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Akram Khan Company

 

By Patricia Boccadoro

PARIS, 5 April 2004What many try to do, he just does. Akram Khan, the young Anglo-Indian choreographer, seems to explode spontaneously on stage, releasing a communicative life-giving energy.

His first full-length work, Kaash, created in 2002, and modified since, begins the moment you step into the auditorium and see the spectacular backcloth by the celebrated painter Anish Kapoor. Kapoor has created a void, an impenetrable black rectangle with blurred edges that covers most of the back of the stage. As the work begins, a single dancer comes on stage and, back to the audience, stares motionless into the darkness before a woman joins him, leaning forward to whisper in his ear.

We soon understand that we are watching the end of the work as it begins to move backwards ingeniously. The end is the beginning and the beginning is the end.

The dancers form a single, dynamic column, moving simultaneously but differently, their arms slashing and pulverising the air, faster than light. At first, you watch Khan himself, mesmerised by the visual beauty, grace, and emotion engendered by his slightest gesture, but then your eyes are drawn to the other four dancers, clearly inspired by their leader to great heights.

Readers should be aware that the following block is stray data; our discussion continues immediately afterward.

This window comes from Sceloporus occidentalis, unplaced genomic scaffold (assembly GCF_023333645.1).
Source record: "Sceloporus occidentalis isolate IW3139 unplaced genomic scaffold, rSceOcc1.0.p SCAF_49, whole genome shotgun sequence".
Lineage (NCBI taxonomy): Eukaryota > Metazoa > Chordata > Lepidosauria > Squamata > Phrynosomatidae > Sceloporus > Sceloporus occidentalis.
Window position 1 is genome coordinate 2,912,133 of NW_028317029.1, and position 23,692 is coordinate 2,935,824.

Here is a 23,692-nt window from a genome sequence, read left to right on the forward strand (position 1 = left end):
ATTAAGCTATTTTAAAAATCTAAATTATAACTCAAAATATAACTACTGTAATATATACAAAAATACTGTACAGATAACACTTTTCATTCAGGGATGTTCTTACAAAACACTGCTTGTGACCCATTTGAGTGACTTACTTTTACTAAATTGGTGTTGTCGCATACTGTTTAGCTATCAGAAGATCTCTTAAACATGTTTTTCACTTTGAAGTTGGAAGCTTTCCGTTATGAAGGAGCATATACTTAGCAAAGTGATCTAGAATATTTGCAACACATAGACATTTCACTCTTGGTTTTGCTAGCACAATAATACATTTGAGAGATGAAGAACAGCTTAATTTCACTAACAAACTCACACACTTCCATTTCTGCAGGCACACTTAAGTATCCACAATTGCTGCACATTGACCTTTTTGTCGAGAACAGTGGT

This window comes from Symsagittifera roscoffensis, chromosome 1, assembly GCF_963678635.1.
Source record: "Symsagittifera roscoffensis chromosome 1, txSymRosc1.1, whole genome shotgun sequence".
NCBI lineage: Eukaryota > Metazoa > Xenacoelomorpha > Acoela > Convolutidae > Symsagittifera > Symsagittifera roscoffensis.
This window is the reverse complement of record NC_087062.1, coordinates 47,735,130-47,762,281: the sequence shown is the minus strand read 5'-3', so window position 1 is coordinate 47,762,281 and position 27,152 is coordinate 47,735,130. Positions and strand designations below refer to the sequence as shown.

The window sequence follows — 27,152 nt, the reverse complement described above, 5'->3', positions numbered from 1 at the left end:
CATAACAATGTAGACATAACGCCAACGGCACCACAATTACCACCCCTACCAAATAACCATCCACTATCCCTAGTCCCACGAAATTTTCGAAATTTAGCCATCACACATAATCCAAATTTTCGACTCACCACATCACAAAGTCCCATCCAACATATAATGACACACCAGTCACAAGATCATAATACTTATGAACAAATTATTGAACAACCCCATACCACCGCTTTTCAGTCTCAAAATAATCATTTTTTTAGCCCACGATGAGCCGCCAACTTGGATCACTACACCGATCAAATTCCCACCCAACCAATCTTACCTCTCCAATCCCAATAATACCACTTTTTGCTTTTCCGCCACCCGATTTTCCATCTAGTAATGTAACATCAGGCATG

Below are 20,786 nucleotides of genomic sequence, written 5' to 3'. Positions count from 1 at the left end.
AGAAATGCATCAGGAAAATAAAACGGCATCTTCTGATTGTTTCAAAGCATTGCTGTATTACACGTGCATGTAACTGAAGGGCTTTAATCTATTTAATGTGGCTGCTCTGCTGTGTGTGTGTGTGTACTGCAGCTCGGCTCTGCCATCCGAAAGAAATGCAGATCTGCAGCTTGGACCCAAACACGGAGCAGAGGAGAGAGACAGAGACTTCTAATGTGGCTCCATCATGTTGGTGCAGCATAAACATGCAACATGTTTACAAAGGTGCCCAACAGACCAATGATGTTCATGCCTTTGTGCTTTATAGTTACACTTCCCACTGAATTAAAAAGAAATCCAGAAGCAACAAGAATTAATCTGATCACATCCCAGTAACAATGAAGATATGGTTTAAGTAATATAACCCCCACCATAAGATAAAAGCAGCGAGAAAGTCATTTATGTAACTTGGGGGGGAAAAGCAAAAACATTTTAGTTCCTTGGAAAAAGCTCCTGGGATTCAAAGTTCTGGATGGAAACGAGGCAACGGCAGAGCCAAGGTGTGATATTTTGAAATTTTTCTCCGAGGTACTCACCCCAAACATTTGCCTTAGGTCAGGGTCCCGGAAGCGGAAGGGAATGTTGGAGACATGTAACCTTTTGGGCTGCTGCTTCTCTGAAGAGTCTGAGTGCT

Akram Khan Company
Akram Khan Company: Kaash
© Photo: courtesy of Akram Khan


A central, slow, almost meditative section followed, where a girl threw herself on the ground, undulating as a serpent, writhing, animal-like, yet always neat and precise. At this point the music of Nithin Sawney, which had kept up a constant dialogue with the choreography, gave place to the harshness of the dancer's breathing, the decor behind her seeming almost alive, the edges trembling and oscillating.



Shiva's creation/destruction aspect was an inherent part of the work, Khan agreed after the performance; it was full of the symbolism of the Indian Gods, with the grace of the deer confronting the power of the tiger. There was, he said, much improvisation, often based on the Kathak dance forms he had presented earlier in his traditional programme.

Akam Khan is stunning in both. Moreover, the young troupe he has formed, with two dancers from South Africa, one from Spain, and the fourth from Malaysia, their average age not more than 22 or 23, is one of the most exciting contemporary dance groups around at the moment..

Akram Khan was awarded the Critic's Circle National Dance Award for Best Modern Choreography for 2003 in London on 13 January 2004


Please click here for an interview with Akram Khan


Patricia Boccadoro writes on dance in Europe. She contributes to The Observer and Dancing Times. Ms. Boccadoro is also the dance editor of Culturekiosque.com.

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